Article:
Welcome to issue #11 of The Extra Mighell!
The links here represent the stories of the past week that I found interesting or noteworthy but had no time to cover on the blog - that’s why they’re “extra.”
On to the news….
It was a week of a LOT of new tech being introduced - not all of it is ready for prime-time, so for now just imagine the possibilities.
Top News Stories
Hey! It’s an Email (and App Store) Uproar! This week, the developers of Basecamp unveiled Hey!, a new email platform that simultaneously confronts a few issues about email head-on: email is great! and it’s also very frustrating! The app, which is currently invite-only, has some really interesting ways of dealing with some of the frustrations we all face when dealing with email. Trouble is, at the time of writing this newsletter, Hey!’s developers were locked in a very public spat with Apple, which is essentially refusing to allow the email app into the App Store unless it agrees to give Apple 30% of all subscription fees generated through people who download from Apple. Not great timing for Apple; it is hosting a virtual Worldwide Developer Conference next week and is facing antitrust allegations in Europe. I can’t wait to see how it all turns out - almost as much as I can’t wait for my invite from Hey! to arrive. [Protocol, The Verge]
This Week in Coronavirus Tech
We are starting to see a lot of new technologies roll out that are designed to address some aspect of COVID-19. Amazon introduced its Distance Assistant, which uses large TV monitors, cameras, and computing devices to let people in the workplace know when they might be getting closer than allowed by social distancing. Amazon is using the software themselves, and then making it open-source for anyone to use. [Amazon]
Fitbit rolled out a new service called Ready to Work, a symptom-tracking service that helps employees determine whether it’s safe to go back to work. [ZD Net]
And a company called Polte introduced Polte Proximity, a connected device that provides alerts to employees if they’ve been in a confined space with people for too long, or if they are putting others in uncomfortable situations. Companies can make the alerts as loose or stringent as they want [Dallas Innovates]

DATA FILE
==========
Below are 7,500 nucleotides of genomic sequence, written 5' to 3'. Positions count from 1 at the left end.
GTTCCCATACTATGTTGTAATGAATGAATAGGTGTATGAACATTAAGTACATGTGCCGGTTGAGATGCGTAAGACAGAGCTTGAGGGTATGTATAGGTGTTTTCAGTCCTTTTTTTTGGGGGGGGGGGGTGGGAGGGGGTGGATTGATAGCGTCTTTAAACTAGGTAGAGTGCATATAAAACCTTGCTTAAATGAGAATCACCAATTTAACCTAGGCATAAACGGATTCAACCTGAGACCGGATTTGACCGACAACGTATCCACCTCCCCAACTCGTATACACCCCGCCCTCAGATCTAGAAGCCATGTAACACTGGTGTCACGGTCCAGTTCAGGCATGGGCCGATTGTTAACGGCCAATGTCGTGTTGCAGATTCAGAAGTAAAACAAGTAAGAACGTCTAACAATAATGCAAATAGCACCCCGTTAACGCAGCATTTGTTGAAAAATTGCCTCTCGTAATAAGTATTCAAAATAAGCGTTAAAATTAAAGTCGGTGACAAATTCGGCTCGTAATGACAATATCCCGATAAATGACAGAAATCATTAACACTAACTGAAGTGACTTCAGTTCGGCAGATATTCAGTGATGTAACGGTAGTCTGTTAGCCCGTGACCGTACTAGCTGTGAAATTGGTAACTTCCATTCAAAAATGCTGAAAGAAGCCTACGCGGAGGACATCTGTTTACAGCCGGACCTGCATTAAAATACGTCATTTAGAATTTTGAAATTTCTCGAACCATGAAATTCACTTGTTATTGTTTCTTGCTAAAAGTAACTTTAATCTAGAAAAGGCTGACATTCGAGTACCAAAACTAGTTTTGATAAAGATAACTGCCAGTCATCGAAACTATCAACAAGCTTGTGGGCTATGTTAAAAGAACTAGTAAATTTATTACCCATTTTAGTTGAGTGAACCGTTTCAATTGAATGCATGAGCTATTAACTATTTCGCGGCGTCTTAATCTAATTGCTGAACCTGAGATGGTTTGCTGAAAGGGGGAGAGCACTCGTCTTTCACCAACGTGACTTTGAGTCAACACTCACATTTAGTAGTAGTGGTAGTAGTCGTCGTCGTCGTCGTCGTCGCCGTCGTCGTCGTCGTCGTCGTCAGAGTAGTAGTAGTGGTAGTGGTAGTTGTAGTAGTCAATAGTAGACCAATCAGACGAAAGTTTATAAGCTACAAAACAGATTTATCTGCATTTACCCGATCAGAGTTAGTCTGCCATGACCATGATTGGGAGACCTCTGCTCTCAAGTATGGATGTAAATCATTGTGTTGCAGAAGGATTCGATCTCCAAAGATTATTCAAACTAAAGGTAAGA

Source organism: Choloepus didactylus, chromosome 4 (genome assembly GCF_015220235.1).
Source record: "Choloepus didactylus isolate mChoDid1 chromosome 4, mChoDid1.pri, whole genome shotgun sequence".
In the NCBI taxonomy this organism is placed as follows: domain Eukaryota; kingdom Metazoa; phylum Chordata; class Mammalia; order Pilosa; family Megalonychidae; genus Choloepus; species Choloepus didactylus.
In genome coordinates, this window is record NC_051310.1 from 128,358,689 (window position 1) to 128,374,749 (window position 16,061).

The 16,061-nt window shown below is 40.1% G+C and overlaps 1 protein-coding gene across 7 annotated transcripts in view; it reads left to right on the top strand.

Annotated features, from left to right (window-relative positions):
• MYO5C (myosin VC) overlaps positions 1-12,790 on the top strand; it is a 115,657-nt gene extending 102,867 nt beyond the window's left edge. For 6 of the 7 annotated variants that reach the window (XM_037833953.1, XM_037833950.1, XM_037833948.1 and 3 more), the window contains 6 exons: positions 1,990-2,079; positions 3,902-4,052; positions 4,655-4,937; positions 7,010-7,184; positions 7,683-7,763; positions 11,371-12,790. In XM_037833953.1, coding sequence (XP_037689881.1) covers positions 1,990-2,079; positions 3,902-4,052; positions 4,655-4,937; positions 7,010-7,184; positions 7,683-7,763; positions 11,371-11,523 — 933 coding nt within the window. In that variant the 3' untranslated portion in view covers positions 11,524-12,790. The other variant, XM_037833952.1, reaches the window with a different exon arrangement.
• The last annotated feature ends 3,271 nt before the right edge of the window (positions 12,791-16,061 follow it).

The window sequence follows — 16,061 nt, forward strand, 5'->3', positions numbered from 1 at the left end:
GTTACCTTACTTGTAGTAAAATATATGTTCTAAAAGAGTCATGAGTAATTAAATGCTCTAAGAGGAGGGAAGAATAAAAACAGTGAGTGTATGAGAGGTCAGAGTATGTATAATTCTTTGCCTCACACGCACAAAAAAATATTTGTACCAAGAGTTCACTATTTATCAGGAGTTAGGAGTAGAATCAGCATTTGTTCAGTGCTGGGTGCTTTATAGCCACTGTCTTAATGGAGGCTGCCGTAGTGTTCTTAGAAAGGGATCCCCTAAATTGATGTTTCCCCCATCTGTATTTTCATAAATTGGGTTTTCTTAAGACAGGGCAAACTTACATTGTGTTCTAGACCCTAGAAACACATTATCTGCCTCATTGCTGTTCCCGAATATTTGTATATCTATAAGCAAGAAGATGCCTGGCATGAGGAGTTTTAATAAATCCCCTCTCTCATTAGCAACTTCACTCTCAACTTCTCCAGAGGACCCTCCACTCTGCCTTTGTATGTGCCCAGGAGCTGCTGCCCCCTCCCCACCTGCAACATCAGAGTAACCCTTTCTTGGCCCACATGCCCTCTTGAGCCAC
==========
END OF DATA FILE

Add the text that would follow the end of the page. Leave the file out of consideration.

Technology and Culture
Why is it that we tend to express ourselves in a more intimate, personal style on our smartphones than when we communicate on a PC? A researcher wanted to find out, and her study revealed that people are more likely to disclose personal information in response to an ad on their smartphone than on a PC. [Wall Street Journal]
Did you sense a coming of the apocalypse this week? That was just Twitter announcing that you can now record your tweets in audio, starting with the iOS Twitter app. Now instead of just reading mean things, you can hear people saying those mean things. (I’m only partially kidding) [The Verge]
Looks like the tech world wasn’t too happy about Zoom’s plan to offer end-to-end encryption only to its paying customers. This week Zoom gave in to the pressure, announcing end-to-end encryption on all meetings, free or paid. [Ars Technica]
If you use Windows on a Mac, you are probably familiar with Parallels, the software that allows you to run two operating systems on the same computer. Well, the folks at Google are partnering with Parallels to bring Microsoft Office and other Windows Apps to Chromebooks. Very interesting, considering Office is a direct competitor to the G Suite of productivity applications. [The Verge]
Have you ever been reading an article on the web, and come across a sentence or paragraph that you must share with others? You could copy and paste it into another app, of course, but now Google is making it easy to create a link to any text on a web page. You do need to be using the Chrome browser - to get started, download the Link to Text Fragment extension from the Chrome store, and start linking. [Android Police]
Maybe Quicken is too expensive for you, or you just want an uncomplicated way of tracking your banking activities and your expenses, and you have a Microsoft 365 account. This week, Microsoft announced Money in Excel, a template and add-in for Excel that allows you to connect your bank accounts, credit cards, and other accounts and use Excel to track spending habits and create relevant reports.
How do you listen to podcasts? Podhero is a new service that lets you support podcast creators. Each month you pay $5.99, and it is split among the podcasts you listen to on a regular basis. Not sure if this model is going to work, because it doesn’t eliminate the ads that may already exist in the podcast recordings - but it’s an interesting start.
Google’s Advanced Search tools are pretty amazing, but it’s easy to forget where they are. If you’re using the Chrome browser, the new Googlescope extension puts all the advanced search features right at your fingertips, so you can perform some complex searches faster and easier.
And in the “I am not exactly sure what this is yet” category, Google’s in-house incubator for new ideas launched Keen this week. Keen is described as a modern-day rethinking of the Google Alerts service, in that it uses machine learning and human collaboration to curate content around a specific content. Think Pinterest, but brainier. [TechCrunch]
See you next week!